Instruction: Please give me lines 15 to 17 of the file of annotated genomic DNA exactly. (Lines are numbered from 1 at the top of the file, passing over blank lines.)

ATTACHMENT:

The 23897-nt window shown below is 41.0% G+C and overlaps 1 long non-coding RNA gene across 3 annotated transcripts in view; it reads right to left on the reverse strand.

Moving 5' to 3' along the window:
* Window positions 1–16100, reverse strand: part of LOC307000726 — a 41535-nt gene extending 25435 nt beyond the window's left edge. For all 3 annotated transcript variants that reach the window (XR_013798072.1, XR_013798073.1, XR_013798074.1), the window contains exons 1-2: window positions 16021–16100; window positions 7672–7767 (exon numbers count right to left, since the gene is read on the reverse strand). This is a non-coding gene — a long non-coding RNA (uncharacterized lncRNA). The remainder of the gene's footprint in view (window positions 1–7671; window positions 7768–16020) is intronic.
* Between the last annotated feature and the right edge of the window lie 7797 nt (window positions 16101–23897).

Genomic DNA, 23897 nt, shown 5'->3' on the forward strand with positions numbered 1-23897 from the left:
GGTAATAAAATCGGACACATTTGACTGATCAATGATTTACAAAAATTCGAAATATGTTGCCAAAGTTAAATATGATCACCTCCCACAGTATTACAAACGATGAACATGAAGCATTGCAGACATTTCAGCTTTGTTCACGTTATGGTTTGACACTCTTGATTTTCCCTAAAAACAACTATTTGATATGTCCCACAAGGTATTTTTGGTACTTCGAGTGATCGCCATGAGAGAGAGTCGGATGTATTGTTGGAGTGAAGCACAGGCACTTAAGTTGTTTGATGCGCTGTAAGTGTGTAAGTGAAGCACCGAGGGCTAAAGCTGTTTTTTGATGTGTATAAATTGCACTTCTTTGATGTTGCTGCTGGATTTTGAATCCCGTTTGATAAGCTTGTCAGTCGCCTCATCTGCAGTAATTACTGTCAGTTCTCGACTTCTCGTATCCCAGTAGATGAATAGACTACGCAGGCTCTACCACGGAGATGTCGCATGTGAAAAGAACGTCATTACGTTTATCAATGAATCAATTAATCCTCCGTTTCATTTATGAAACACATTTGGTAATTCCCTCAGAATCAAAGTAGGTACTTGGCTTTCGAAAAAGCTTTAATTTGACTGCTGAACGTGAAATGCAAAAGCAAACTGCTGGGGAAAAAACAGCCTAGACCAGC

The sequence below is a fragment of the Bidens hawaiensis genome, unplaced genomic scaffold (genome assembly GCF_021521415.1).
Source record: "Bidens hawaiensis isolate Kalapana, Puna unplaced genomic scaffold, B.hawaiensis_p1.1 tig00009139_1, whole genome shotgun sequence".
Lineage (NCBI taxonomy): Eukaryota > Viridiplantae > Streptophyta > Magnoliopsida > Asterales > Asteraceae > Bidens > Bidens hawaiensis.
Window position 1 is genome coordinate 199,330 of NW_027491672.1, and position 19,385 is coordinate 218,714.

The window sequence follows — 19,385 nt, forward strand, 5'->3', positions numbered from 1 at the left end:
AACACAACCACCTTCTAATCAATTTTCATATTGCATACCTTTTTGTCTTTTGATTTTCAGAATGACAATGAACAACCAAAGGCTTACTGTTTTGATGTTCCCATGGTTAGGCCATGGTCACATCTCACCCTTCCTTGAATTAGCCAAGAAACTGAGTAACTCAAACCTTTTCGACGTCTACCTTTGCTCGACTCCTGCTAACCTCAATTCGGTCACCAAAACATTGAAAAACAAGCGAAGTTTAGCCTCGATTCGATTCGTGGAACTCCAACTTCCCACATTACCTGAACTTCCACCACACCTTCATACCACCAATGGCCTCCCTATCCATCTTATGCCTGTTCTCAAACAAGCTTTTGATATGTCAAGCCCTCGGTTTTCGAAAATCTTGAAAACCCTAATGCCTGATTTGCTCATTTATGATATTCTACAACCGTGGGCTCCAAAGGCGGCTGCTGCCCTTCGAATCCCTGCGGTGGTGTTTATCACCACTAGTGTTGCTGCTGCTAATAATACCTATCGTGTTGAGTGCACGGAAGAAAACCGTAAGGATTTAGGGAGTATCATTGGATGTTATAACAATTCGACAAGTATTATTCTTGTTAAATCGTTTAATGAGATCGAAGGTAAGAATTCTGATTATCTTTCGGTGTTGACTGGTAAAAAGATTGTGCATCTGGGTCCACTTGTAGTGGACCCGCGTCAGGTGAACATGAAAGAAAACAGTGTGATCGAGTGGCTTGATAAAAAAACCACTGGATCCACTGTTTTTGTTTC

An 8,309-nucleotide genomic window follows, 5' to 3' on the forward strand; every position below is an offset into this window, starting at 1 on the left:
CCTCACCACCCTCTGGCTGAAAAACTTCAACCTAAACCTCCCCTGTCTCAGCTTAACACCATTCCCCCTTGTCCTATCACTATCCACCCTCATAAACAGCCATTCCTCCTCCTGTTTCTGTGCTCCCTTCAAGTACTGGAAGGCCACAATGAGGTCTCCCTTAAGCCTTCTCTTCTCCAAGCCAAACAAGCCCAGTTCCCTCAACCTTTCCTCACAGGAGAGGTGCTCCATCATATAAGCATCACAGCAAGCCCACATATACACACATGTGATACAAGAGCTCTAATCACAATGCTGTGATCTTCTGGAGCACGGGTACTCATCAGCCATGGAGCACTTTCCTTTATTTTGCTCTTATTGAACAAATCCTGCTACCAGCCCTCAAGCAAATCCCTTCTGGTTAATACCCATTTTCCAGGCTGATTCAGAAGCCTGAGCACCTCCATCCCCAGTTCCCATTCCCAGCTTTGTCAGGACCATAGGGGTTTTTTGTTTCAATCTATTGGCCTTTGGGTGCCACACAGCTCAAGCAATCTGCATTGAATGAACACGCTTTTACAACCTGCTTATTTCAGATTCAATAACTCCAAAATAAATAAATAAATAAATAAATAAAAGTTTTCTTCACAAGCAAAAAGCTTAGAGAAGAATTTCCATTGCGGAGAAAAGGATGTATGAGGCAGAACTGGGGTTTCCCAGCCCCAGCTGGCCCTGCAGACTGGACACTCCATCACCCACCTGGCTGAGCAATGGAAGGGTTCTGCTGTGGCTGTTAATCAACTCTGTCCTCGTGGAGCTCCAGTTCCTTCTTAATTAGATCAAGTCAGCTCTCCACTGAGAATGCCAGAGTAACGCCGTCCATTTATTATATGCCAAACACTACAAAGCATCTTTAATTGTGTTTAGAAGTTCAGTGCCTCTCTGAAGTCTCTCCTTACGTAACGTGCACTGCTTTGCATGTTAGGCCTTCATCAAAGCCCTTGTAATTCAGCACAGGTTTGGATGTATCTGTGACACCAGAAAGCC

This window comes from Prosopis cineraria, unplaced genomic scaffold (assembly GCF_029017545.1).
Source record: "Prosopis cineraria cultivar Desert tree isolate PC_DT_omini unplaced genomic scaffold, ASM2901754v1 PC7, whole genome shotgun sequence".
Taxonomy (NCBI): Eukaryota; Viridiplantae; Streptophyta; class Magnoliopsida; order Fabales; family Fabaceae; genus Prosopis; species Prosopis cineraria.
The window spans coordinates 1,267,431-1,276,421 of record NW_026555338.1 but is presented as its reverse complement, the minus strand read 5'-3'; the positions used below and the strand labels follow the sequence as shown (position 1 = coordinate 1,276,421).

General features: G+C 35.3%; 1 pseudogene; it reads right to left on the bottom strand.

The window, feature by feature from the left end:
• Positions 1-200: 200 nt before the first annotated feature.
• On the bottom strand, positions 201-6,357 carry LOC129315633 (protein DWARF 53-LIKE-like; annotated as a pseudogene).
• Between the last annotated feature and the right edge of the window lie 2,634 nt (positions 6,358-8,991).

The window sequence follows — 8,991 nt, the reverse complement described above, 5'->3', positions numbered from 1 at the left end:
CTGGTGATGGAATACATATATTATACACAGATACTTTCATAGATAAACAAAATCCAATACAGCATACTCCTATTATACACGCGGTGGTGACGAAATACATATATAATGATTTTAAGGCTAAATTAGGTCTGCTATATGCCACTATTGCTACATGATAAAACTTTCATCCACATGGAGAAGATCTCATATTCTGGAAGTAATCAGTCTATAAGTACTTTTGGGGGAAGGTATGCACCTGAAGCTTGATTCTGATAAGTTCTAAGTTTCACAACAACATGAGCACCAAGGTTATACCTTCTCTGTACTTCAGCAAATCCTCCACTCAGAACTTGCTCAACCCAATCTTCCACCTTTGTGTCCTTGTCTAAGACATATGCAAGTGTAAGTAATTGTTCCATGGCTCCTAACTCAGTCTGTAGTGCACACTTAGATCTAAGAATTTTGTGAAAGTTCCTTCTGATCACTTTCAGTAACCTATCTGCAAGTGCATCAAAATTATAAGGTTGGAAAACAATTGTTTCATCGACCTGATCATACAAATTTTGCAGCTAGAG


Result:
This window comes from Prosopis cineraria, unplaced genomic scaffold (assembly GCF_029017545.1).
Source record: "Prosopis cineraria cultivar Desert tree isolate PC_DT_omini unplaced genomic scaffold, ASM2901754v1 PC7, whole genome shotgun sequence".
Taxonomy (NCBI): Eukaryota; Viridiplantae; Streptophyta; class Magnoliopsida; order Fabales; family Fabaceae; genus Prosopis; species Prosopis cineraria.